After some deep yogic belly breaths and mental mantras, we were on our way again. I am glad I am writing this down and remembering how awesome the Cherahala Highway was since it sorta got lost in my memory of the drop. Despite my luggage being the culprit for bringing me down on hills, it also keeps my bike from damage when I go down. Chicken or egg?

After the Cherohala Highway, there’s a slight reprieve from those dreamy, swooping swirls to fill the gap before reaching the Cherokee, NC, the gateway to the Blue Ridge Parkway. Our quick lunch in Cherokee, NC found us among Hurricane Irma refugees from Florida.

We had no time and no desire to contemplate the fast we we’re riding into the aftermath of Irma ourselves. The ride ahead was too promising and the rain ahead of us was ahead of us and there was no point in worrying about what’s a day or more ahead when the Blue Ridge was there, now, today. So, we headed to Asheville, NC via the a roadway that was only slightly less amazing than our morning ride. Or maybe it’s more amazing. No, matter, it was all amazing.

Yeah, it was a tough day of riding across two of the most scenic and fun roadways in the country.

Happy cooking and happy amazing!

Day 16: Nashville to Maryville – Meeting in the Middle

In 16 days, I’ve ridden it over 3000 miles through 11 states. I took 4 layover days to rest, relax, take it all in and see friends, family and sights. Each day of riding was between 250 and 350 miles. Most miles were off highways on country roads and smaller highways. I was on the road for 5 to 8 hours each day. In just two days, my husband rode 1050 miles on highways starting in substandard weather to meet me in Maryville on this day.

If you’ve been reading along since July 23, you know I conceived of this crazy journey because things in my life were going so well – my mother died, my career change wasn’t on track and my marriage was having problems. When I took off to California, I needed some distance, perspective and to think. And in an epic fuck it all fashion, I planned this motorcycle trip heading back to my last permanent address, but not knowing what was in store at the end of this journey.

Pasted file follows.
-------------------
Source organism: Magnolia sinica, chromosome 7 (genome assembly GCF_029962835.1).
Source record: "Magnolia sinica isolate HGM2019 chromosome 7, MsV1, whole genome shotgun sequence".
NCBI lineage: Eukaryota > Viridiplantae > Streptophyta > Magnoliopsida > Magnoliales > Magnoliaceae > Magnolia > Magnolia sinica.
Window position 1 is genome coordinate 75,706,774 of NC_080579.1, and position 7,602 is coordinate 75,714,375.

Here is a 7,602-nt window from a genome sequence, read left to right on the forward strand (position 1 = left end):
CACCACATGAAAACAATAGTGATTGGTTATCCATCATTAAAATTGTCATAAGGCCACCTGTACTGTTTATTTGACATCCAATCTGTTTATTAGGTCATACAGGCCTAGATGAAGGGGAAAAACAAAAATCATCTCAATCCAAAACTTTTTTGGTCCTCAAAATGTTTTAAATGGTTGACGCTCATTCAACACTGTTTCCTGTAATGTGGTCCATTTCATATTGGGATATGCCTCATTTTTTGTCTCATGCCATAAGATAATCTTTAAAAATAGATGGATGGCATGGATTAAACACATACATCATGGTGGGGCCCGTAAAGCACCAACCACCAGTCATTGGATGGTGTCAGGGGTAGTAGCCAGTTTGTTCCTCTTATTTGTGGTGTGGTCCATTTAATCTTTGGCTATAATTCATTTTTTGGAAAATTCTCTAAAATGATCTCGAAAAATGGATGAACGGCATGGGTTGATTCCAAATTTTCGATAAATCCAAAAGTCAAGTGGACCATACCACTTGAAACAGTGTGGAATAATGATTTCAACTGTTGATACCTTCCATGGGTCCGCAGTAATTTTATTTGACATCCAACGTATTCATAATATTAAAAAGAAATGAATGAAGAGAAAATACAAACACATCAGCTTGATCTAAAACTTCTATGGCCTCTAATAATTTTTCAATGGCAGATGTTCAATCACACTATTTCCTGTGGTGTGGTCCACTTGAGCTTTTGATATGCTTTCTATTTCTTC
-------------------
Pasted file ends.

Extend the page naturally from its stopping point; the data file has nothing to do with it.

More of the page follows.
No, I didn’t find Javier Bardem (a cultural reference I only know enough about to Google it and put it in here). I met my husband in the middle in Maryville on a motorcycle. Motorcycling did what several counselors couldn’t; broke the silence and let go of the comfort zone.

Of course, it didn’t hurt that Maryville was also the gateway to the Tail of the Dragon. For those of you unaware of what that is, it is a legendary 11-mile motorcycle ride from Blount County, Tennessee to Deals Gap, North Carolina. There are 318 curves in just 11 miles. There are motorcycles everywhere.

Let’s face it, he didn’t ride to the plains of Kansas, but he did put in 1050 miles in two days to meet me in the middle near one of the greatest motorcycle riding regions in the country. Yes, “meeting is the middle” is no accidentally chosen phrase. The metaphor is intended, please imply because I don’t plan to elaborate.

It’s a good thing. Returning to Massachusetts no longer feels like a long march toward a dark and uncertain abyss. And that is about all I am going to reveal about that.

As for the riding, it was epic. So epic, we rode the Tail twice in each direction. I may have put over 3000 miles on me in 16 days and another 3000 before that, but nothing prepared me for the Tail more than that one 8 hour class I took in California with 2WheelSafety training.

I wasn’t fast. I definitely got passed by some zooming race bikes and a little Grom and some dirt bikes and some dual sports, but no cruisers, to my recollection. I held my own at my own pace and made it out with the rubber side down, which is epic. Remember, I only got licensed in May, folks.

That’s pretty epic.

As they say, I slayed the Dragon. I am sure there’s some other psychological metaphor you can imply here. Have at it.

Happy cooking and slaying.